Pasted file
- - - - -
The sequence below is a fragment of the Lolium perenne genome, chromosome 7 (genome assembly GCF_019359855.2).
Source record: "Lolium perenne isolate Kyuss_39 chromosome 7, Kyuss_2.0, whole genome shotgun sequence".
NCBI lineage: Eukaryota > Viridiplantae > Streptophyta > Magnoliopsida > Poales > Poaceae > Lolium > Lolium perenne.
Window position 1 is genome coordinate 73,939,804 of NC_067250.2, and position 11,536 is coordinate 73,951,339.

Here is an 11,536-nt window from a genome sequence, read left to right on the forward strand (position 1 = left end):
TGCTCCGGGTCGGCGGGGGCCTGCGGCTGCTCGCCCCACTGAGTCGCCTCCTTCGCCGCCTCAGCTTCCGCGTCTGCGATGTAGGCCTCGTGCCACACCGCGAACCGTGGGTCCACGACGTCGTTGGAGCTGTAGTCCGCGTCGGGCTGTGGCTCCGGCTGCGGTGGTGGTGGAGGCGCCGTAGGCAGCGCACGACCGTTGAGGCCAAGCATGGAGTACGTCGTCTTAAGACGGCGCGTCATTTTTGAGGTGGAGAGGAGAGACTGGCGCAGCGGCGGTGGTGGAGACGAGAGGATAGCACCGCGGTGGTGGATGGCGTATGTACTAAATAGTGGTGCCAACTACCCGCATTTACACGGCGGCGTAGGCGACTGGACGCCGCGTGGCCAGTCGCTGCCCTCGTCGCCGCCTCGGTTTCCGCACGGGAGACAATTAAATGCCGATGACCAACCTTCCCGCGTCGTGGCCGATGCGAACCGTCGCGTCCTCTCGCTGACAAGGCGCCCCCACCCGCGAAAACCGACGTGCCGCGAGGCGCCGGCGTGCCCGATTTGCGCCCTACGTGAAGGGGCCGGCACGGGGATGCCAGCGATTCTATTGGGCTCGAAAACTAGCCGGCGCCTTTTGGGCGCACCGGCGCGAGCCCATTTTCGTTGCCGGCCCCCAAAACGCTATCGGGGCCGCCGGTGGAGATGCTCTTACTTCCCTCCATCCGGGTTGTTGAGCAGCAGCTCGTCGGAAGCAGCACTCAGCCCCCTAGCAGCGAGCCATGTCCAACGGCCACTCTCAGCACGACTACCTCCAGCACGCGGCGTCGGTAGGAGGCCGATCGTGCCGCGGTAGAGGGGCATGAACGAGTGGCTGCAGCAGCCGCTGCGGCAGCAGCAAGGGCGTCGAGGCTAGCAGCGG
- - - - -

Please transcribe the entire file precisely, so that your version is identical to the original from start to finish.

The sequence below is a fragment of the Lolium perenne genome, chromosome 7 (genome assembly GCF_019359855.2).
Source record: "Lolium perenne isolate Kyuss_39 chromosome 7, Kyuss_2.0, whole genome shotgun sequence".
NCBI lineage: Eukaryota > Viridiplantae > Streptophyta > Magnoliopsida > Poales > Poaceae > Lolium > Lolium perenne.
Window position 1 is genome coordinate 73,939,804 of NC_067250.2, and position 11,536 is coordinate 73,951,339.

Here is an 11,536-nt window from a genome sequence, read left to right on the forward strand (position 1 = left end):
TGCTCCGGGTCGGCGGGGGCCTGCGGCTGCTCGCCCCACTGAGTCGCCTCCTTCGCCGCCTCAGCTTCCGCGTCTGCGATGTAGGCCTCGTGCCACACCGCGAACCGTGGGTCCACGACGTCGTTGGAGCTGTAGTCCGCGTCGGGCTGTGGCTCCGGCTGCGGTGGTGGTGGAGGCGCCGTAGGCAGCGCACGACCGTTGAGGCCAAGCATGGAGTACGTCGTCTTAAGACGGCGCGTCATTTTTGAGGTGGAGAGGAGAGACTGGCGCAGCGGCGGTGGTGGAGACGAGAGGATAGCACCGCGGTGGTGGATGGCGTATGTACTAAATAGTGGTGCCAACTACCCGCATTTACACGGCGGCGTAGGCGACTGGACGCCGCGTGGCCAGTCGCTGCCCTCGTCGCCGCCTCGGTTTCCGCACGGGAGACAATTAAATGCCGATGACCAACCTTCCCGCGTCGTGGCCGATGCGAACCGTCGCGTCCTCTCGCTGACAAGGCGCCCCCACCCGCGAAAACCGACGTGCCGCGAGGCGCCGGCGTGCCCGATTTGCGCCCTACGTGAAGGGGCCGGCACGGGGATGCCAGCGATTCTATTGGGCTCGAAAACTAGCCGGCGCCTTTTGGGCGCACCGGCGCGAGCCCATTTTCGTTGCCGGCCCCCAAAACGCTATCGGGGCCGCCGGTGGAGATGCTCTTACTTCCCTCCATCCGGGTTGTTGAGCAGCAGCTCGTCGGAAGCAGCACTCAGCCCCCTAGCAGCGAGCCATGTCCAACGGCCACTCTCAGCACGACTACCTCCAGCACGCGGCGTCGGTAGGAGGCCGATCGTGCCGCGGTAGAGGGGCATGAACGAGTGGCTGCAGCAGCCGCTGCGGCAGCAGCAAGGGCGTCGAGGCTAGCAGCGG